Children are more creative when they learn in natural surrounds according to new research from Curtin University.
Primary school students in Australia and England were put to the test to see whether writing poetry in a natural outdoor setting produced more creative outcomes than writing in a classroom, and the answer was yes.
Dr Paul Gardner and Sonja Kuzich from Curtin’s School of Education ran comparative trials with 10-year-old students in both countries and the results, recently published in the Cambridge Journal of Education, gave a big thumbs-up to the positive influence of natural settings.
“We found that students who had direct contact with nature by immersing themselves in a bush or forest setting were much more descriptive and vivid in the language they used than the classroom-based writers who ‘imagined’ being in nature through photos,” Dr Gardner said.
“There was a much higher and richer level of imagery amongst the poems crafted by the ‘outdoor’ groups compared to the ‘indoor’, which suggests that learning in natural environments could enhance creativity and language development.”
In total, 97 students took part in the study, split across four classrooms, including two based at an English primary school and two from a primary school in Western Australia.
In each country one class visited natural bush or forest before writing a poem based on what they saw, smelt and felt. The other class viewed A4 laminated images of the same bush or forest setting.
Ms Kuzich said the difference in creative language used between the classes was obvious with twice as many UK forest students using figurative language (such a similes and metaphors) compared with their class-based counterparts.
In Australia that figure rose to more than four times when comparing the poetry of the bush-based students to those who remained at school.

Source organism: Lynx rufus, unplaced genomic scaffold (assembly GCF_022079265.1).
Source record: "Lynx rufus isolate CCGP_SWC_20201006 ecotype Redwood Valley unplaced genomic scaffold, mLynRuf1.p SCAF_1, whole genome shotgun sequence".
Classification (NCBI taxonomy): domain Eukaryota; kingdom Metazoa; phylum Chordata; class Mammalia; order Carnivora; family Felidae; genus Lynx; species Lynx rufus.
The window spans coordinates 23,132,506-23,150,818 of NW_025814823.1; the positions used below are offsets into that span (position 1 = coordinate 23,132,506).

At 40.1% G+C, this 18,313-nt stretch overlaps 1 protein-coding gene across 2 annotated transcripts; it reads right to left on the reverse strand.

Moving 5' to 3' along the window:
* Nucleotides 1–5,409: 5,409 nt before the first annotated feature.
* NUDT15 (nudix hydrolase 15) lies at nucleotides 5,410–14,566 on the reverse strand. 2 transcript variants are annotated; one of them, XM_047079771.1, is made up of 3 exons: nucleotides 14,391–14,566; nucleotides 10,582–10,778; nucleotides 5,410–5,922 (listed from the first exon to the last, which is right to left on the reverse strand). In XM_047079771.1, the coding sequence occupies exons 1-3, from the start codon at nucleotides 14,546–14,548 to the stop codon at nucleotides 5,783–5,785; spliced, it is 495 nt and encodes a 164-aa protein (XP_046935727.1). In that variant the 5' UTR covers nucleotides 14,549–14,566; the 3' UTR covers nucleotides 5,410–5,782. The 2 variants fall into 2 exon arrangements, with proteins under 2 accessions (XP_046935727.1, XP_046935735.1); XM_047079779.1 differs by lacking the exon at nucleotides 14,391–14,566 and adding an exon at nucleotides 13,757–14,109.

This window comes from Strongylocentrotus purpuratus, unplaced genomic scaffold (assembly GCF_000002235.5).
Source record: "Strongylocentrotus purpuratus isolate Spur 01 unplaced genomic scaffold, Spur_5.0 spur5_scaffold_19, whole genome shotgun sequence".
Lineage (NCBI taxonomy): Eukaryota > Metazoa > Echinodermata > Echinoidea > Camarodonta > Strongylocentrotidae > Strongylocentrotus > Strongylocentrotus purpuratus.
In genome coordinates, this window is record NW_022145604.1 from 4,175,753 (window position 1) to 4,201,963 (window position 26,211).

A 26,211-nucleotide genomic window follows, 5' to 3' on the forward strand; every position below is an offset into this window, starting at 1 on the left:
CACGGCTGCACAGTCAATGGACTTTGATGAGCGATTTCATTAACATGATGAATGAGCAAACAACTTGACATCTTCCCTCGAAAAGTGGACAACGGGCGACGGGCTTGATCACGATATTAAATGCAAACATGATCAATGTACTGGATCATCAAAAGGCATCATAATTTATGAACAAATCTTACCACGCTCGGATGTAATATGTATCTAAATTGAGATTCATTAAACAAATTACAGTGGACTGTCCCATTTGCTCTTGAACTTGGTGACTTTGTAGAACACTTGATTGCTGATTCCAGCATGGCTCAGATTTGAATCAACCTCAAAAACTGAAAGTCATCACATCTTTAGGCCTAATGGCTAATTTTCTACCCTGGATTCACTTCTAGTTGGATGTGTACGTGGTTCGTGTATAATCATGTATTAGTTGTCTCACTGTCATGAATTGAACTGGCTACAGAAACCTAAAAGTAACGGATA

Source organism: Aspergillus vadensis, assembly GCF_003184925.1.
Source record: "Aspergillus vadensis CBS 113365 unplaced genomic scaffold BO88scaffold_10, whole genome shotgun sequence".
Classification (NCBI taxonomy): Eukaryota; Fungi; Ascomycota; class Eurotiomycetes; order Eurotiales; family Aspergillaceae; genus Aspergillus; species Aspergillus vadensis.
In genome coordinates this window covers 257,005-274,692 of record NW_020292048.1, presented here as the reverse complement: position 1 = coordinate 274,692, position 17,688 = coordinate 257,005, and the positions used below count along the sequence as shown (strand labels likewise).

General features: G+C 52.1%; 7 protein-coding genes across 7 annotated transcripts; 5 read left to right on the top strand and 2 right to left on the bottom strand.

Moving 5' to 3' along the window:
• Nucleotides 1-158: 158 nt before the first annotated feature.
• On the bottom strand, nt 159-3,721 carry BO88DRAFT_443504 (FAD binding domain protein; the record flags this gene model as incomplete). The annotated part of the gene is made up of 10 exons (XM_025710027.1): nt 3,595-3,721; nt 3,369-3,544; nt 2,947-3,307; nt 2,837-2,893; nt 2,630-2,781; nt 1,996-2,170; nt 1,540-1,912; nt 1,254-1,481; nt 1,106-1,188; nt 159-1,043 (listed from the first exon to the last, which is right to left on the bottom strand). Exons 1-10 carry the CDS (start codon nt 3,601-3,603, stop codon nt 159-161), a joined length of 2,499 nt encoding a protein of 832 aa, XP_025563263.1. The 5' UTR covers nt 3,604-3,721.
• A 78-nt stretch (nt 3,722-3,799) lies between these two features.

“Our results showed that being in a natural environment resonated with the kids finding their poetic voices, drawing on inspiration from what they experienced. Some of the student’s descriptions about their natural experiences included ‘it was like walking on marshmallow ground’, ‘sharp pine cones like grenades’ or ‘crows that bark like a dog’,” Ms Kuzich said
The researchers made sure that the student groups in both countries were as alike as possible in order to provide a sound comparison. Classes in both England and Australia were similar in size, age, gender makeup, their suburban settings and both were public or state schools.
The study took place in May in the UK and June in Australia so the climates were as similar as possible, and the bush or forest settings were also comparable in size and travel distance from each school.
The researchers say further studies of larger groups is now recommended to gain greater understanding of the influence of nature spaces and ‘green learning’ in schools.
Future research may also be needed to examine if the green learning can be translated into other learning themes or context to see if there is a flow on effect in different environments.
The full paper Green writing: the influence of natural spaces on primary students’ poetic writing in the UK and Australia can be found here